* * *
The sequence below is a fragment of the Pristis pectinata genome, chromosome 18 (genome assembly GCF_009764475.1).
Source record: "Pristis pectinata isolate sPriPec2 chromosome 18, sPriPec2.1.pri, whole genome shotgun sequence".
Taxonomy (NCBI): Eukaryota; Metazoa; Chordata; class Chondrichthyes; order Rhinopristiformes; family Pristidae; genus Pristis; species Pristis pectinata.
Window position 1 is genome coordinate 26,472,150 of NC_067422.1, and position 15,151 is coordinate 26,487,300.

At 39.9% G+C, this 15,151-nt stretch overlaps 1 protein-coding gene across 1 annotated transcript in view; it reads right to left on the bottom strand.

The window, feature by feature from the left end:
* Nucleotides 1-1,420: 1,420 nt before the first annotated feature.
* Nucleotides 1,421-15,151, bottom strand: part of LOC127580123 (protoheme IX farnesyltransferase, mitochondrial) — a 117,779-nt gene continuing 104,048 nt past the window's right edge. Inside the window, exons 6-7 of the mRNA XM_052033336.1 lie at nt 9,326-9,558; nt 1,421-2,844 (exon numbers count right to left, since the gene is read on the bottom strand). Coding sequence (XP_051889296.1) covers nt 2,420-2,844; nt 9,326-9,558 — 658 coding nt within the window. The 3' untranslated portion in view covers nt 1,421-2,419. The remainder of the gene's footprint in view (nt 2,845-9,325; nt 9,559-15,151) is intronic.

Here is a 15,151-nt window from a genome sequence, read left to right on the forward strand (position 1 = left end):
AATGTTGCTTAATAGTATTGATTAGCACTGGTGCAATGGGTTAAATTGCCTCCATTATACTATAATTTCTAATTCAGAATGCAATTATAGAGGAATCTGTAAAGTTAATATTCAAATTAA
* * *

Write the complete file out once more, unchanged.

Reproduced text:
The sequence below is a fragment of the Pristis pectinata genome, chromosome 18 (genome assembly GCF_009764475.1).
Source record: "Pristis pectinata isolate sPriPec2 chromosome 18, sPriPec2.1.pri, whole genome shotgun sequence".
Taxonomy (NCBI): Eukaryota; Metazoa; Chordata; class Chondrichthyes; order Rhinopristiformes; family Pristidae; genus Pristis; species Pristis pectinata.
Window position 1 is genome coordinate 26,472,150 of NC_067422.1, and position 15,151 is coordinate 26,487,300.

At 39.9% G+C, this 15,151-nt stretch overlaps 1 protein-coding gene across 1 annotated transcript in view; it reads right to left on the bottom strand.

The window, feature by feature from the left end:
* Nucleotides 1-1,420: 1,420 nt before the first annotated feature.
* Nucleotides 1,421-15,151, bottom strand: part of LOC127580123 (protoheme IX farnesyltransferase, mitochondrial) — a 117,779-nt gene continuing 104,048 nt past the window's right edge. Inside the window, exons 6-7 of the mRNA XM_052033336.1 lie at nt 9,326-9,558; nt 1,421-2,844 (exon numbers count right to left, since the gene is read on the bottom strand). Coding sequence (XP_051889296.1) covers nt 2,420-2,844; nt 9,326-9,558 — 658 coding nt within the window. The 3' untranslated portion in view covers nt 1,421-2,419. The remainder of the gene's footprint in view (nt 2,845-9,325; nt 9,559-15,151) is intronic.

Here is a 15,151-nt window from a genome sequence, read left to right on the forward strand (position 1 = left end):
AATGTTGCTTAATAGTATTGATTAGCACTGGTGCAATGGGTTAAATTGCCTCCATTATACTATAATTTCTAATTCAGAATGCAATTATAGAGGAATCTGTAAAGTTAATATTCAAATTAA